Review: The Alchemist & Oh No, 'Welcome To Los Santos' Sprawling over 14 songs and two dozen vocal acts, Welcome To Los Santos still holds together as a diverse, modern West Coast rap album, complete with heavy rock, electro and funk influences.


Review: The Alchemist & Oh No, 'Welcome To Los Santos'

Welcome To Los Santos Courtesy of the artist hide caption

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Courtesy of the artist

Welcome To Los Santos is a collection of new songs created by hip-hop producers The Alchemist and Oh No and inspired by the 2013 video game Grand Theft Auto V — Los Santos being the fictional setting of the gangster-fantasy adventure. Its release comes as part of the promotion for a new PC version of the game out on April 14, and while it sprawls, with 14 songs and more than two dozen vocal acts, it holds together as a modern West Coast rap album, complete with heavy rock, electro and funk influences — as well as the requisite three Freddie Gibbs features.

Alchemist and Oh No worked on the original score to Grand Theft Auto V. On the new album, they produced beats inspired by that earlier work and, as on "Play it Cool," rap alongside Earl Sweatshirt and singer Samuel T. Herring from the band Future Islands. The constituent pieces work sonically: the "Nautilus"-esque beat, Herring's low hook, Sweatshirt's dextrous rap. But what mysterious stuff is Herring singing about? And why is Earl saying the track is like a bike seat? The content seems unconsidered, and the song never jells as a result.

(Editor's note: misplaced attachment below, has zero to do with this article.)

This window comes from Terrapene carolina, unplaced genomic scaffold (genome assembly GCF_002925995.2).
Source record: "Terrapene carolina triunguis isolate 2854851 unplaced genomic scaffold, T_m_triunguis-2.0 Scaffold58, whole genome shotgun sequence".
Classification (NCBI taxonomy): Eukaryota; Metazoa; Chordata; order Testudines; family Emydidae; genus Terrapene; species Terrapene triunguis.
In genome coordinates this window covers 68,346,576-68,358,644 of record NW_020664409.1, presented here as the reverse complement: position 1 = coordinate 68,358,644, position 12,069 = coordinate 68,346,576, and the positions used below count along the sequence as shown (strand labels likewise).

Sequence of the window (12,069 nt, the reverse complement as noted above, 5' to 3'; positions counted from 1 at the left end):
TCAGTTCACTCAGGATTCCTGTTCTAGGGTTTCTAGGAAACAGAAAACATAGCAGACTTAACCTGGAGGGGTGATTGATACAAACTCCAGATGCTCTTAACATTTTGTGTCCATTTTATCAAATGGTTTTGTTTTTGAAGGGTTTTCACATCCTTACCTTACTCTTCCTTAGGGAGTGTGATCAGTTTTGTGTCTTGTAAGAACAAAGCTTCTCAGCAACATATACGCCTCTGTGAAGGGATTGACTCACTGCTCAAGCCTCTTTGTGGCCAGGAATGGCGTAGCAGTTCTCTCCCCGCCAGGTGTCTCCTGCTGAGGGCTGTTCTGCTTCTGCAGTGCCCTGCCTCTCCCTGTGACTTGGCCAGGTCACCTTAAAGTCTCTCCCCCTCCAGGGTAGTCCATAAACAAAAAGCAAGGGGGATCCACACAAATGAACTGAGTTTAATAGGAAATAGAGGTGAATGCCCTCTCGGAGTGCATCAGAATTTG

A different weird-on-paper song fares far better: "California" features a veteran rapper who's never fallen off, E-40, with boogie purveyor Dam-Funk and underground pop eccentric Ariel Pink. A grand, spacious piano-rap ballad, it sounds like three people in the same room, on the same laid-back page, smoking the same weed.

Welcome To Los Santos covers a lot of ground, but it all feels at least rap-related. Tunde Adebimpe of TV On The Radio sings about leaving his competitors in the dust. The pop-rock band Wavves crafts a slick groove that's produced like disco with a tinge of psychedelia, sounding not unlike the rock/rap blends of Bay Area artist Hanni El Khatib.

Other highlights include the MC Eiht song "Los Santos," which is grounding and crucial to the album's Cali identity, with its G-Funk whine. Curren$y's "Fetti" is chill and wily, easily imaginable on one of his Pilot Talk albums. And dancehall star Popcaan maintains a good rhythm and a great, stuttering chorus in "Born Bad."

All those songs feature Midwest MC Freddie Gibbs — and all make it clear why he's such a popular guest artist. His in-the-pocket gangster style is like sriracha: good on everything.

Correction April 13, 2015

A previous version of this story referred to Welcome To Los Santos as a mixtape compilation. It is an album produced by The Alchemist and Oh No.